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had a few exaberations in this last year, the last one being a few weeks ago, my breathing got worse, could barely talk, pressed my alarm button i wear around my neck, the helpline alarm folks coudnt make out what i was trying to say, ambulance called within minutes, given oxygen and nebulisers in the ambulance,they gave an ecg, taken to a, and e, given injection of frusemide ,steroids and anti-biotics [i think it was] took artelial blood gases injection, oxygen, nebs and steroids given , then found out had bladder retention, catheter bag fitted, kept under observation with oxygen, then spent 9 days in the ward, sputum sample taken, positive for infection, antibiotics given.they gave me sleep tests/studies found my oxygen levels dipped badly when sleeping or at rest, came home with catheter bag on, oxygen was in the house when i got home [neighbour was in for this being delivered],,,,,,,hate hospitals, but had no option there, and was really thankful for it,,,,jimmy

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Yikes Jimmy, you went through the mill there didn't you. I think this scare has now made me think seriously about putting 'plans' into place in case I get to that stage again. It was a bit dodgy for me over the weekend but I did manage to get through it after the initial panic I had to force myself to get some breath. I wasn't able to call the ambulance at that time, the phone was nowhere near and like you, I couldn't speak. Because I was on my own at the time, I had no option but to use every single trick I had been taught and have learnt through experience. However, I'm not daft enough to realise this is never going to happen again but I will be prepared for it this time. Thanks for your reply, really appreciated. Best wishes and hope you are mending too :) x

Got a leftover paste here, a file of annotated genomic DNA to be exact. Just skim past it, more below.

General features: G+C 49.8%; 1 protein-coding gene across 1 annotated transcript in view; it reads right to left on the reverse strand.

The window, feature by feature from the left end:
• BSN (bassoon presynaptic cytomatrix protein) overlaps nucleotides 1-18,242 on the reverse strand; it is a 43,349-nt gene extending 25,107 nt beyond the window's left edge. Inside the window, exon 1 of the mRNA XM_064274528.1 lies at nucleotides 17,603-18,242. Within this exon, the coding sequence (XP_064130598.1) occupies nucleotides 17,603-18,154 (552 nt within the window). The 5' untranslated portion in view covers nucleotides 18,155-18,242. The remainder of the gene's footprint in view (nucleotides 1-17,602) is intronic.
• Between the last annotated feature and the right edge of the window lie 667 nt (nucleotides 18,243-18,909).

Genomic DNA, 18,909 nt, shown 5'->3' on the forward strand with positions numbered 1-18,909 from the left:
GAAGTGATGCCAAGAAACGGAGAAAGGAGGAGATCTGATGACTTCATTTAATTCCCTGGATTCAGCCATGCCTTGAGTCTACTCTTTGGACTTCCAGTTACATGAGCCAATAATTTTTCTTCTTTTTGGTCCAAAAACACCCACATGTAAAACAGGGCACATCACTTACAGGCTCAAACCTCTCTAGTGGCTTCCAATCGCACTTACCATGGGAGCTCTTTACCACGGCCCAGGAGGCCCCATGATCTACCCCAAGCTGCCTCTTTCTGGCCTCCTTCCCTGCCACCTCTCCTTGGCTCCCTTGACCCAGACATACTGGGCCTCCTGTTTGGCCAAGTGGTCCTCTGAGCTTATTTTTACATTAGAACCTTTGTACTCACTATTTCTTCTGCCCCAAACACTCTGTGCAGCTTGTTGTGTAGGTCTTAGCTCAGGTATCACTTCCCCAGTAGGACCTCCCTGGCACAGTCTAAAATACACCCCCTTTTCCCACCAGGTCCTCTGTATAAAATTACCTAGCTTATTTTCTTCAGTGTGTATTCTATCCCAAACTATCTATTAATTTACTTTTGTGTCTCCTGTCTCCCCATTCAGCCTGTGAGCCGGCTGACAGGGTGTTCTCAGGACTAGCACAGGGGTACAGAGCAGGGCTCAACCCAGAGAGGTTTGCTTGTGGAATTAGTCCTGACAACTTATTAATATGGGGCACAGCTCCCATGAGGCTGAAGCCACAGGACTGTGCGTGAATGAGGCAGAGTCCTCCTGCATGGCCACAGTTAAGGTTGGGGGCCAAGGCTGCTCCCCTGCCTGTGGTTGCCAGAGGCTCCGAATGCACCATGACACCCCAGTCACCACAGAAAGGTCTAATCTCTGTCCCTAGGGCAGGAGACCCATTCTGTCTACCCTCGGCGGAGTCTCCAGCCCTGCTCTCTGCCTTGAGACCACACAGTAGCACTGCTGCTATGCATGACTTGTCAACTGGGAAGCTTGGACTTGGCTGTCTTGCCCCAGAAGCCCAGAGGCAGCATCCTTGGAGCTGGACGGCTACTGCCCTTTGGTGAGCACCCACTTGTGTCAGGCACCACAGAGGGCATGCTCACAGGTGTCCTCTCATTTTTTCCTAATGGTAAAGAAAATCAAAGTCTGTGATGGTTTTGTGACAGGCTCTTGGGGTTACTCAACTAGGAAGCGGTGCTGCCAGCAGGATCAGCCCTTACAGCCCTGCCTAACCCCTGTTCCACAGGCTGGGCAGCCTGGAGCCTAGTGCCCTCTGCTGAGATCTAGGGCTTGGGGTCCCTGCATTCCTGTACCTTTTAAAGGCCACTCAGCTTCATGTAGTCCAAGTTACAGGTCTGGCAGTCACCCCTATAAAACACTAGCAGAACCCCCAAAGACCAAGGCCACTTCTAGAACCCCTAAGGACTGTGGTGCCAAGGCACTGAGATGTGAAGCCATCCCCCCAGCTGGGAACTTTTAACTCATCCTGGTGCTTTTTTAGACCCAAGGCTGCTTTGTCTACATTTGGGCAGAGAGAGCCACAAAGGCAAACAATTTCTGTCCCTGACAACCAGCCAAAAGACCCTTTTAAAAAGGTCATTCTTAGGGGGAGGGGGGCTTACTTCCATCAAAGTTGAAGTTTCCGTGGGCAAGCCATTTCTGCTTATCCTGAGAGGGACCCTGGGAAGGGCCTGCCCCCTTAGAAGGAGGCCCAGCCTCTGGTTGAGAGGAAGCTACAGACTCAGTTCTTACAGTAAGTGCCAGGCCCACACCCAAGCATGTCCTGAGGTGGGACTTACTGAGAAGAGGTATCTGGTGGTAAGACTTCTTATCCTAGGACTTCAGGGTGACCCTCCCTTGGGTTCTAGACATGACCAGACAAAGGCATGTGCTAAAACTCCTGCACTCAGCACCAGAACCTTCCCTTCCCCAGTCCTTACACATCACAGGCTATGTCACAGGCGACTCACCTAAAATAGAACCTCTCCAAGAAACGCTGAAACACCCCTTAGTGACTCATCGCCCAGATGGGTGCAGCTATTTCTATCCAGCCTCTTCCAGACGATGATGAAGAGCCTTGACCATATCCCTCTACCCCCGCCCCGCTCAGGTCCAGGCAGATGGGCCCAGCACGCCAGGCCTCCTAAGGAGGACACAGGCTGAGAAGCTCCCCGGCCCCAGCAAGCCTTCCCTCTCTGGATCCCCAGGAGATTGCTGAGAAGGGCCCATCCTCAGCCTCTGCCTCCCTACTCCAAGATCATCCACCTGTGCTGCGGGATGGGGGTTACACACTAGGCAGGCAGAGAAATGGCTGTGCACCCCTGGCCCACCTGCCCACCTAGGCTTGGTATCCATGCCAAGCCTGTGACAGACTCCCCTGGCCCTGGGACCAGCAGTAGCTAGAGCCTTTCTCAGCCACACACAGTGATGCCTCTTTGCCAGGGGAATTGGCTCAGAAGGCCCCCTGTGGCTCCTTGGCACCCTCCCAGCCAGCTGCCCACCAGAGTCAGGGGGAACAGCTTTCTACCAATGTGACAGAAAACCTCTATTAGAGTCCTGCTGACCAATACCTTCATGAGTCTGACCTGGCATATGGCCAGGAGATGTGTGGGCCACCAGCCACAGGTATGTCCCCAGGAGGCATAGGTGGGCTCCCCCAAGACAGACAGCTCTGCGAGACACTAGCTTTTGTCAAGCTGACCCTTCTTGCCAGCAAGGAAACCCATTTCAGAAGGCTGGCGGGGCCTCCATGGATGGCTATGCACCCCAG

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hi scrobs, hope your feeling much better, :) but i was like you, the day previous i knew "something was wrong" and even although i hated hospitals, i packed a hospital bag "just in case", but the following night,,,, bang, i knew i was in trouble,, but all,s well that ends well,,, im still here :)

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I'm so very glad you are still here, life would be much duller without your fabulous attitude to life. That's a tonic in itself! Alive and nearly kicking today LOL :) x